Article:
A linear correlation relationship between two variables that shows up on a scatter diagram as dots roughly approximating a straight line Linear Correlation
Curvilinear Correlation Curvilinear correlation any association between two variables other than a linear correlation relationship between two variables that shows up on a scatter diagram as dots following a systematic pattern that is not a straight line
The Correlation Coefficient ( r ) The sign of r (Pearson correlation coefficient) tells the general trend of a relationship between two variables. + sign means the correlation is positive. - sign means the correlation is negative. The value of r ranges from -1 to 1. A correlation of 1 or -1 means that the variables are perfectly correlated. 0 = no correlation
Strength of Correlation Coefficients The value of a correlation defines the strength of the correlation regardless of the sign. e.g., -.99 is a stronger correlation than .75
The Statistical Significance of a Correlation Coefficient A correlation is statistically significant if it is unlikely that you could have gotten a correlation as big as you did if in fact there was no relationship between variables. If the probability (p) is less than some small degree of probability (e.g., 5% or 1%), the correlation is considered statistically significant.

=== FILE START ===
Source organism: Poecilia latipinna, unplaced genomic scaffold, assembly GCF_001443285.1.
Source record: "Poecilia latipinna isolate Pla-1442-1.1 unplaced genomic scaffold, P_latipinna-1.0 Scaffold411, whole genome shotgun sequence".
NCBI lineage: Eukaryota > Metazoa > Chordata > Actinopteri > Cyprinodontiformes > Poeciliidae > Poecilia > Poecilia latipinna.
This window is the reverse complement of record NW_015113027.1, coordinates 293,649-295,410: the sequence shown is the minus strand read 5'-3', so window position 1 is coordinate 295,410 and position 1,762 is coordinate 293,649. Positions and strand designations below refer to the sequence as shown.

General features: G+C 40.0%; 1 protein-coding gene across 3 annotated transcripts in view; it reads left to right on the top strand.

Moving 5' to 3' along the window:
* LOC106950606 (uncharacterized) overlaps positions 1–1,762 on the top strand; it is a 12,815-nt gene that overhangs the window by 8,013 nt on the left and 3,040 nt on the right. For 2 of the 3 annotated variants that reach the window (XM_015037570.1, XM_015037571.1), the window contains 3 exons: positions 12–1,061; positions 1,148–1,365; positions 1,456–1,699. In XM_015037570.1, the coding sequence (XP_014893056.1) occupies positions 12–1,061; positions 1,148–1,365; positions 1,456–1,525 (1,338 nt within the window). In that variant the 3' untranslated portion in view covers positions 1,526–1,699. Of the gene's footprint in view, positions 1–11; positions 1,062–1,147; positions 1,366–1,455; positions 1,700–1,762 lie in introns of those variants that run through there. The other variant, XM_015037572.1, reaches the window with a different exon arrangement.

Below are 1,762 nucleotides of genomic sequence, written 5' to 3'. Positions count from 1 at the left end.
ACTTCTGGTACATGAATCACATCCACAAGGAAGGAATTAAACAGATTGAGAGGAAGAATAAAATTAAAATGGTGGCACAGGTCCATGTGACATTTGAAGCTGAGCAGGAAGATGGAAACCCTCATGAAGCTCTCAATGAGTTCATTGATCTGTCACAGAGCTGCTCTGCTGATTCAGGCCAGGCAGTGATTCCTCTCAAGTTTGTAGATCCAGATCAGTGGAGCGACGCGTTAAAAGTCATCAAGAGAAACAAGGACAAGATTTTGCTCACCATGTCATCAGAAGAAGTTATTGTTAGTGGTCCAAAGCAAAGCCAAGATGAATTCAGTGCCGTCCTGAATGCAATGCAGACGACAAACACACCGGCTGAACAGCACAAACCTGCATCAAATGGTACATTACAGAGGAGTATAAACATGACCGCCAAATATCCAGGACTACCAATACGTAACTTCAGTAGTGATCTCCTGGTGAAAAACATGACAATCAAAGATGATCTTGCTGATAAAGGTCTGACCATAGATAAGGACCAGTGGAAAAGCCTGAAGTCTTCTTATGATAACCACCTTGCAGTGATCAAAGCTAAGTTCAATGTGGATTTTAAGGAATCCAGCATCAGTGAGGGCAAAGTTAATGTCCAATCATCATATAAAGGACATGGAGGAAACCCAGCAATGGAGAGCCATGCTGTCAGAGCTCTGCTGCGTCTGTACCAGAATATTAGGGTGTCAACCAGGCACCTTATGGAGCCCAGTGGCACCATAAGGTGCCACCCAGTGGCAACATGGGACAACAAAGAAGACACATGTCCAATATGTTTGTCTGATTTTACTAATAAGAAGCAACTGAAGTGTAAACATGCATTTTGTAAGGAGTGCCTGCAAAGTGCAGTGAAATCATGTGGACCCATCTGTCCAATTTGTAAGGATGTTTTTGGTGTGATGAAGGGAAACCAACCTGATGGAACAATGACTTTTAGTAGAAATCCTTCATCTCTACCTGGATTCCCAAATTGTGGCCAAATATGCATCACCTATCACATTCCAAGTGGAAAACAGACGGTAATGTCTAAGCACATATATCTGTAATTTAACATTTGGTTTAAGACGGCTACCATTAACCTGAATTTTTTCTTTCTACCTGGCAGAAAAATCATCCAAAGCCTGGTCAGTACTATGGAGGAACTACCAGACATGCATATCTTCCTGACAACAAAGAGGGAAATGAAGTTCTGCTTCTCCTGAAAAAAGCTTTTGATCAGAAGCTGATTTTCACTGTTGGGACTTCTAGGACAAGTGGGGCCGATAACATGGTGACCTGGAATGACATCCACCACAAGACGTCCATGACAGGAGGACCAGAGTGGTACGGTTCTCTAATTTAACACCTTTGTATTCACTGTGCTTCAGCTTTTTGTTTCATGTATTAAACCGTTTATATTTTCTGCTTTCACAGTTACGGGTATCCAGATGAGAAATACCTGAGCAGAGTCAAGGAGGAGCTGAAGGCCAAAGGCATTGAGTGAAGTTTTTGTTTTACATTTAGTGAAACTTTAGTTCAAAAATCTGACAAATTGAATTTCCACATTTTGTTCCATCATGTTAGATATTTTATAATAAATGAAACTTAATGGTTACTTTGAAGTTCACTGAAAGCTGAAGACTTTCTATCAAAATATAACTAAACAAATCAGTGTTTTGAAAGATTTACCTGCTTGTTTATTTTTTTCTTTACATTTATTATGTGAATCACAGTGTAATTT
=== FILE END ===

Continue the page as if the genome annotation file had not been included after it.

Proportion of variance accounted for (r2) To compare correlations with each other, you have to square each correlation. This number represents the proportion of the total variance in one variable that can be explained by the other variable. If you have an r= .2, your r2= .04 Where, a r= .4, you have an r2= .16 So, relationship with r = .4 is 4x stronger than r=.2 The Correlation Coefficient and the Proportion of Variance Accounted for